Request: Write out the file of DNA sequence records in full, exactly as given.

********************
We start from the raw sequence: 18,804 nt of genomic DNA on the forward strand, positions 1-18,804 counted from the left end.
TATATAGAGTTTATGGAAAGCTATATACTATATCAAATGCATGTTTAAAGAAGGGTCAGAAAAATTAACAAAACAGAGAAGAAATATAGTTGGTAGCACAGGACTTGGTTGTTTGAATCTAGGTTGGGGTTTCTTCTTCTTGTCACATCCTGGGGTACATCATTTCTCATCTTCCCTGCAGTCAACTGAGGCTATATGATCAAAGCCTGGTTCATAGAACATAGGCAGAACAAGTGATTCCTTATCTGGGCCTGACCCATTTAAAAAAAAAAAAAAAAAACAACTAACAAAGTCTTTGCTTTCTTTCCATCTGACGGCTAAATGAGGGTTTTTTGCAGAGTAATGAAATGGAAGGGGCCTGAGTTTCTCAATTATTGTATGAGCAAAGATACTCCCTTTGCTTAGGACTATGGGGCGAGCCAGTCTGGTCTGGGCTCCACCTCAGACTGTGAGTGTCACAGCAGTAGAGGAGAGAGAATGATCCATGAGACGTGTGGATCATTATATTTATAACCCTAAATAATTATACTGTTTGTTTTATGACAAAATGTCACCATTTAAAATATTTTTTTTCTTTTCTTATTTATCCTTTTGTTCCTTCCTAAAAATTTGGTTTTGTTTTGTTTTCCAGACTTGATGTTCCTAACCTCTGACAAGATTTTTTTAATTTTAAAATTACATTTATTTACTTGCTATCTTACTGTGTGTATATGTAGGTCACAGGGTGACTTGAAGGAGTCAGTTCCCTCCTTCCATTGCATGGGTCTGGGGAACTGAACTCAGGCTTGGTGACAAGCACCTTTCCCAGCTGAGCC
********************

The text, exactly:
We start from the raw sequence: 18,804 nt of genomic DNA on the forward strand, positions 1-18,804 counted from the left end.
TATATAGAGTTTATGGAAAGCTATATACTATATCAAATGCATGTTTAAAGAAGGGTCAGAAAAATTAACAAAACAGAGAAGAAATATAGTTGGTAGCACAGGACTTGGTTGTTTGAATCTAGGTTGGGGTTTCTTCTTCTTGTCACATCCTGGGGTACATCATTTCTCATCTTCCCTGCAGTCAACTGAGGCTATATGATCAAAGCCTGGTTCATAGAACATAGGCAGAACAAGTGATTCCTTATCTGGGCCTGACCCATTTAAAAAAAAAAAAAAAAAACAACTAACAAAGTCTTTGCTTTCTTTCCATCTGACGGCTAAATGAGGGTTTTTTGCAGAGTAATGAAATGGAAGGGGCCTGAGTTTCTCAATTATTGTATGAGCAAAGATACTCCCTTTGCTTAGGACTATGGGGCGAGCCAGTCTGGTCTGGGCTCCACCTCAGACTGTGAGTGTCACAGCAGTAGAGGAGAGAGAATGATCCATGAGACGTGTGGATCATTATATTTATAACCCTAAATAATTATACTGTTTGTTTTATGACAAAATGTCACCATTTAAAATATTTTTTTTCTTTTCTTATTTATCCTTTTGTTCCTTCCTAAAAATTTGGTTTTGTTTTGTTTTCCAGACTTGATGTTCCTAACCTCTGACAAGATTTTTTTAATTTTAAAATTACATTTATTTACTTGCTATCTTACTGTGTGTATATGTAGGTCACAGGGTGACTTGAAGGAGTCAGTTCCCTCCTTCCATTGCATGGGTCTGGGGAACTGAACTCAGGCTTGGTGACAAGCACCTTTCCCAGCTGAGCC